The 1996 Eurochannels conference, organised by Global Touch, took place this year in Disneyland Paris. The conference agenda reflected the worries of both the big and small channel operators: financing the channel, decreasing margins and the problem of how to make money from the Internet.
There were also conference sessions on brand building, the millennium, firing the unprofitable customer, achieving channel profitability and marketing to consumers. As always, the conference was a good chance to meet the IT high-and-mighty in late-night schmoozing sessions at the bar of the art deco New York Hotel.
Denise Sangster, president and CEO of Global Touch, said at the beginning of the conference: 'This year's financial results from every vendor demonstrate a very soft market which we expect to continue through 1997.
This makes the issue of sustaining profitability even more critical today since most vendors rely on channel partners as the least-cost route to market.'
These were the main themes for debate, and within this framework there were remarkable differences of opinion. Limited access to credit, particularly as the inevitable process of distribution mergers continues, is affecting profitability, as well as their ability to buy and resell products.
But the conference had some weaknesses. There was a preponderance of vendors that abused their roles as sponsors of the conference to preach mini adverts to the assembled delegates. 'A bit more subtlety next year would be very much appreciated. It's not as if we don't know the score on sponsorship,' said one delegate.
Trading opportunities in the next year were the focus of the annual Eurochannels Executive Survey, conducted by Intelliquest. Most of the respondents expect 1997 to be a moderately better year than this one in both PCs and software. Only a small percentage of respondents said that conditions would get substantially better - less than nine per cent in both categories.
Forty per cent of dealers and distributors thought that finance was very important in selling PCs today, as did 14 per cent of final corporate purchasers. Only 15 per cent thought finance important to the consumer.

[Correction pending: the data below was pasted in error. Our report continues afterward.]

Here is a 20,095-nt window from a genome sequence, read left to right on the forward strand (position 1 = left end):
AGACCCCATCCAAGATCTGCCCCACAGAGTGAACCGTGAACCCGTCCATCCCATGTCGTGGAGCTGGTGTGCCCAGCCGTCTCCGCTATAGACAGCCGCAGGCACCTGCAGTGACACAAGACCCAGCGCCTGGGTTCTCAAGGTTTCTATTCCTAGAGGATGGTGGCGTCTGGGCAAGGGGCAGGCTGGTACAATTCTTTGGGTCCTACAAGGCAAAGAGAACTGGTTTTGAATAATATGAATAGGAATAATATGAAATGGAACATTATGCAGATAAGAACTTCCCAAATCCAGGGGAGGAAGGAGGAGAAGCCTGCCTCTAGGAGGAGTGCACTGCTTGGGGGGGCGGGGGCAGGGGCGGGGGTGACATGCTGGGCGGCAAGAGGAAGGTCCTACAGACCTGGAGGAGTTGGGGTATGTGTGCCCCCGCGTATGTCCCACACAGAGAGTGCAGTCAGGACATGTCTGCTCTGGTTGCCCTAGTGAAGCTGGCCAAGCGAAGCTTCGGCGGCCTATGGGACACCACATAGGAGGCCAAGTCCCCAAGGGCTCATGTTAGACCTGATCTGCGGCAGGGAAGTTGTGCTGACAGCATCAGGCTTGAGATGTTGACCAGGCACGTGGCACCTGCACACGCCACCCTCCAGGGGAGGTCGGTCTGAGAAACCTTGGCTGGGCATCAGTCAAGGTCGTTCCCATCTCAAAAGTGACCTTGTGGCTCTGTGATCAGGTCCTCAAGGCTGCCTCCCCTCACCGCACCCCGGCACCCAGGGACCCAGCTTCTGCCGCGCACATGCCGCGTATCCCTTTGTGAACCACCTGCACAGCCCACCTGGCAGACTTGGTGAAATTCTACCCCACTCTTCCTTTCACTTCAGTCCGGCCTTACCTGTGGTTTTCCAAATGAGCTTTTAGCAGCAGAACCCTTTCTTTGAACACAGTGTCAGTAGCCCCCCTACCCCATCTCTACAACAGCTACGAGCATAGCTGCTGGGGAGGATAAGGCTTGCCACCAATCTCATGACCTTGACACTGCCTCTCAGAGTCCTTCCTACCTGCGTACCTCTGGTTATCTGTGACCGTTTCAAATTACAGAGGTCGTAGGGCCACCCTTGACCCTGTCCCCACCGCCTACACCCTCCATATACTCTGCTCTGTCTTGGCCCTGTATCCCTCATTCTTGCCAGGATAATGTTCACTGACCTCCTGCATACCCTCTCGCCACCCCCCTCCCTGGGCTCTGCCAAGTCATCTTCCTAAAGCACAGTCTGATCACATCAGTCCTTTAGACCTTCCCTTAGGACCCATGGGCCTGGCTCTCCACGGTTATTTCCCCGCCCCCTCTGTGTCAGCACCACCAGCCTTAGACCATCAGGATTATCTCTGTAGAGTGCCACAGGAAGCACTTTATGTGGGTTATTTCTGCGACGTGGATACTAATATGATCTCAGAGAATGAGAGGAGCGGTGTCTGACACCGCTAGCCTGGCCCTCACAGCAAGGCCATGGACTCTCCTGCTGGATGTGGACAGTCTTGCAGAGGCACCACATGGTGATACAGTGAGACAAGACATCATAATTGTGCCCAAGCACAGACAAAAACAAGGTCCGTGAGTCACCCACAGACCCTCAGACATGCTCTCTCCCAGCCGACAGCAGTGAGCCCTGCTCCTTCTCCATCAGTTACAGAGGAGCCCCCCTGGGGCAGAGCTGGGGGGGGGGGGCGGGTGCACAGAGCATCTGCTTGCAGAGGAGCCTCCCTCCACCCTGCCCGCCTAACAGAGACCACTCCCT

Not surprisingly, 61 per cent of respondents thought distributors and vendors should take more responsibility for channel financing in the software industry.
IBM emerged a clear leader as the vendor which produces the best financing options, closely followed by Hewlett Packard, with all other vendors trailing badly behind.
The Internet is still on all dealers' minds, but no one has yet provided dealers with a bundled Internet/intranet solution they can understand and market. The Internet remains an impenetrable problem as far as making the bottom line is concerned.
At Eurochannels, IBM was heavily promoting its Beyond the Net programmes.
'Beyond the Net is a partnership approach designed to train business partners on how they can increase customers' competitive edge in the Internet/intranet sector,' it announced.
Big Blue quoted figures from California-based market research firm Zona Research that show sales for software to run intranet servers will grow from $476 million last year to more than $4 billion in 1997 and $8 billion in 1998. This is four times the size of the Internet server business.
IBM expects similar growth rates in the UK.
Beyond the Net has already signed up 220 UK Vars to spearhead a new challenge to leverage a share of the intranet market IBM is not going to leave to Microsoft and Netscape. Ian Bonner, vice president of worldwide software channel marketing at IBM Software Group, said: 'We are aware that companies want to reduce their costs, not increase them, while increasing their productivity.'
Bonner is convinced dealers can make money out of the Web. That is why IBM is spending a lot of money launching the programme, which kicked off with a three-hour satellite broadcast last week to over 50 US locations.
In Europe, more than 20 seminars have been held in over 15 countries.
Participants worldwide will receive a free Beyond the Net CD set which includes 12 hours of computer-based training, not-for-resale code of the Internet Connection Server, sales tools and presentations.
But dealers' reactions to the Internet are still very slow. The Executive Survey found that only 17 per cent of respondents thought that there was a level of interest in corporates for establishing an intranet, but 38 per cent expected demand to be high within one year.
The survey also showed a low level of awareness about the Internet box (network computer) in the US and a low expectation of purchase. For a new technology which has been much hyped by Oracle's Larry Ellison, this is surprising. The survey also showed corporates were more interested in using intranets for internal communication than for anything else.
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